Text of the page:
Can the European Parliament Break Up Google?
Could the European Parliament really break up Google (GOOG)? The 751-member elected legislative body likely will rubber-stamp a motion urging the European Commission (EC) to consider separating or “unbundling” some of Google’s services such as YouTube and Google Shopping from its search engines to scale down the company’s dominance in the market, according to a Financial Times report.
The draft motion reportedly suggests the “unbundling [of] search engines from other commercial services” be regarded as a viable option to resolve Google’s command of the European market, a move that Google contends is, at least in part, politically motivated by a core group of European parliament members.
While the European Parliament cannot force companies to split up, it can exert its influence on the European Commission from which European Union (EU) legislation is initiated. The EC has been looking into Google’s activities for about five years with the company’s harshest critics arguing the search vendor sways rankings in its own favor at the expense of the competition.
EU digital commissioner Gunther Oettinger is said to favor sanctions against Google in Europe, ranging from levying it for displaying copyright protected material to insisting on neutral search results, according to the report.
“Unbundling cannot be excluded,” said Andreas Schwab, a German member of the European Parliament (MEP) who is said to support the motion.
Still, with all the uproar of a motion to unbundle, how such a response could work in practice is anything but certain, according to observers. What, for example, would the unbundling of Google’s services mean for Microsoft (MSFT) or Yahoo (YHOO) or would it just single out Google and exclude others?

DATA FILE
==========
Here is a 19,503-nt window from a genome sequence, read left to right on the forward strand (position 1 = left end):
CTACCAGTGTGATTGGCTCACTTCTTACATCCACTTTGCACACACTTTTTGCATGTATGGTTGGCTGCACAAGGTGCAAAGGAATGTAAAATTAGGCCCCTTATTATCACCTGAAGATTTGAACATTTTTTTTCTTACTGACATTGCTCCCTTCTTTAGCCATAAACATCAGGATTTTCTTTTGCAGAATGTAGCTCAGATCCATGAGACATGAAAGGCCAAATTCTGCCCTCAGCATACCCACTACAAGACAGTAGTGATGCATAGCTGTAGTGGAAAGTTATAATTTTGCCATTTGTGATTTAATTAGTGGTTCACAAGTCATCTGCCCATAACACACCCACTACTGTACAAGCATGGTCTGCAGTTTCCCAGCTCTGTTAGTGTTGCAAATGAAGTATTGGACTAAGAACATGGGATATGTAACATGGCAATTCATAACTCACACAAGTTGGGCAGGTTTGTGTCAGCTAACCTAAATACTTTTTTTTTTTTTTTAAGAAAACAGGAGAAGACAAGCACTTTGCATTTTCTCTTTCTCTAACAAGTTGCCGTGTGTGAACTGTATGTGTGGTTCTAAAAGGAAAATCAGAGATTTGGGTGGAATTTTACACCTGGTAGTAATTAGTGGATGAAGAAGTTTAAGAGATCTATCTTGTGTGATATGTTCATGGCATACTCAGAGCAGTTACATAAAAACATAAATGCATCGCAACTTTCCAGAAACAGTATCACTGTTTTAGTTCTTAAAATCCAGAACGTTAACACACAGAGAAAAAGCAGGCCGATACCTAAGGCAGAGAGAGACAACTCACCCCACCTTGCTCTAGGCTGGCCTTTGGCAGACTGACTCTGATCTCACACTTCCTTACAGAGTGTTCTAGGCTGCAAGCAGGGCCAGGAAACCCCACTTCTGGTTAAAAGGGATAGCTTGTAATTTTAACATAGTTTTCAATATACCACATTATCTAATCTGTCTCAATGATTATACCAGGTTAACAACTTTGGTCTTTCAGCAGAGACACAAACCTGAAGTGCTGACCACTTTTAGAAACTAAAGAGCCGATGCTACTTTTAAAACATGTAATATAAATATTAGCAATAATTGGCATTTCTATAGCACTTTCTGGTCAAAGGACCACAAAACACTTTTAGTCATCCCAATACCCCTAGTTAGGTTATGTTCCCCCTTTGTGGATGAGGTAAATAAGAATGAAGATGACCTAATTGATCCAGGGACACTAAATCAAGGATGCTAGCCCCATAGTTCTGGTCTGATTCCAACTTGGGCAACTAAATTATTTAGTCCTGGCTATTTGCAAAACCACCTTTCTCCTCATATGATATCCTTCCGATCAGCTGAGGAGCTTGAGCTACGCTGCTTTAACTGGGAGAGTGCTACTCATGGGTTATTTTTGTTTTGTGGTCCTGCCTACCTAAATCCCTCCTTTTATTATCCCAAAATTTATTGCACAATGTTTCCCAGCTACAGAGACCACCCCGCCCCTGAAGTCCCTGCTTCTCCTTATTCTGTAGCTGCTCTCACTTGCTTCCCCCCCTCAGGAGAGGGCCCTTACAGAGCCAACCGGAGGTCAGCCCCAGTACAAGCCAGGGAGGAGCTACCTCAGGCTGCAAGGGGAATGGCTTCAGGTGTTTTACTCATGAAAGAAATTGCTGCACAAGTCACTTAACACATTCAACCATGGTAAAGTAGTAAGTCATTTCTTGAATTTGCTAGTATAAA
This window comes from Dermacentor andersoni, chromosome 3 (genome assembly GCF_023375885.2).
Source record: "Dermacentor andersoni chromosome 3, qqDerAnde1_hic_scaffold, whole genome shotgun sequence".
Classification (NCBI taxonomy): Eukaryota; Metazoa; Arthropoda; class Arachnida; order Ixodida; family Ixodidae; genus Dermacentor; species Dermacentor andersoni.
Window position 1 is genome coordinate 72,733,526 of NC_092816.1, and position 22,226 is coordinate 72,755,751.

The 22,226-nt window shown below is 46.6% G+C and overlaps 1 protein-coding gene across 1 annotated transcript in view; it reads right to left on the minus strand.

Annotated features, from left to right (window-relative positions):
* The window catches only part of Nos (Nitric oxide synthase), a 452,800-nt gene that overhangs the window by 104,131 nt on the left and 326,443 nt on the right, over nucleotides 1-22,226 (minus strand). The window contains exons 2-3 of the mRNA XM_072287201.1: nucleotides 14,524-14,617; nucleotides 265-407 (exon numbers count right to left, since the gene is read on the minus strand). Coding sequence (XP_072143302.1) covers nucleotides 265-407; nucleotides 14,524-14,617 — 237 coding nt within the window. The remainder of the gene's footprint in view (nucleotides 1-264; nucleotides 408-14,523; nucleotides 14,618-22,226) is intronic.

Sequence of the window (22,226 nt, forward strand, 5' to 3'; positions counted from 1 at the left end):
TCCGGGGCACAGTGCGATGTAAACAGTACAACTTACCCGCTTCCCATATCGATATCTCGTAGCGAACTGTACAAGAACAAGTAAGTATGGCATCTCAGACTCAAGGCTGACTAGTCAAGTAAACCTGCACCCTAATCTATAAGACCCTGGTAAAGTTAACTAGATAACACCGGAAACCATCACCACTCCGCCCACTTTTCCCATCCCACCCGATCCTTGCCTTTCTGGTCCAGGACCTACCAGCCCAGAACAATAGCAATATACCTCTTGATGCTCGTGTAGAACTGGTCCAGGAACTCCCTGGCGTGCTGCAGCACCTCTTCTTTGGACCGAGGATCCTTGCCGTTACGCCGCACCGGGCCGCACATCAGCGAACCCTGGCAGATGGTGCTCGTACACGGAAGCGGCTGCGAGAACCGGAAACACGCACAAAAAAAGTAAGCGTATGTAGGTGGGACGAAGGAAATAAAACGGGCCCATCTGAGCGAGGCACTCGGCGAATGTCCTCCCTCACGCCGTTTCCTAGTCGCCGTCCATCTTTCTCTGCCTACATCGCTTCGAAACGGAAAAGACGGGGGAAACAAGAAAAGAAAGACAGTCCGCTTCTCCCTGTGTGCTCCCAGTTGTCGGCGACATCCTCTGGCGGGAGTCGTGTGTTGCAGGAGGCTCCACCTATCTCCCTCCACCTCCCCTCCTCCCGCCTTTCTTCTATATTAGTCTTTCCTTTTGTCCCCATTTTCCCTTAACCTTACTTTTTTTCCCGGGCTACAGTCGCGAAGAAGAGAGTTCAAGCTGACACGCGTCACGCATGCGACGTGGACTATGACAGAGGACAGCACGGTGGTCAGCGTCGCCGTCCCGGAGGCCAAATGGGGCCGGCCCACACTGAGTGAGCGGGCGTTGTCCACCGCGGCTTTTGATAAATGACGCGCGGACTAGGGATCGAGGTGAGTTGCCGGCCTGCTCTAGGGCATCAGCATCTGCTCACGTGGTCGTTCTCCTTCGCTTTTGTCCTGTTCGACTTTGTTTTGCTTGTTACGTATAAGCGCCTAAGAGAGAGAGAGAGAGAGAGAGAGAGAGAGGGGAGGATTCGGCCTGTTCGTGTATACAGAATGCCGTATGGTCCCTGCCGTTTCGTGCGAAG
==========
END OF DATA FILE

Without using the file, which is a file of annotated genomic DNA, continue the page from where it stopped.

With a vote scheduled for this Thursday after a final version of the draft resolution’s language is agreed on earlier this week, Google executives reportedly are miffed about what they consider to be a “politically-motivated campaign to do something that is a regulatory matter,” according to a Financial Times source.
“These guys are calling for the break-up of Google,” the source said. “That is not in proportion to the degree of concern articulated by the commission during its investigation.”
Margrethe Vestager, as of November 1 the new European competition commissioner, previously has said she will listen to both sides before determining how best to move ahead with the antitrust inquiry. In a somewhat related issue, Vestager said an investigation into the Irish government’s tax deals with Apple (AAPL) will be completed by the second quarter of 2015.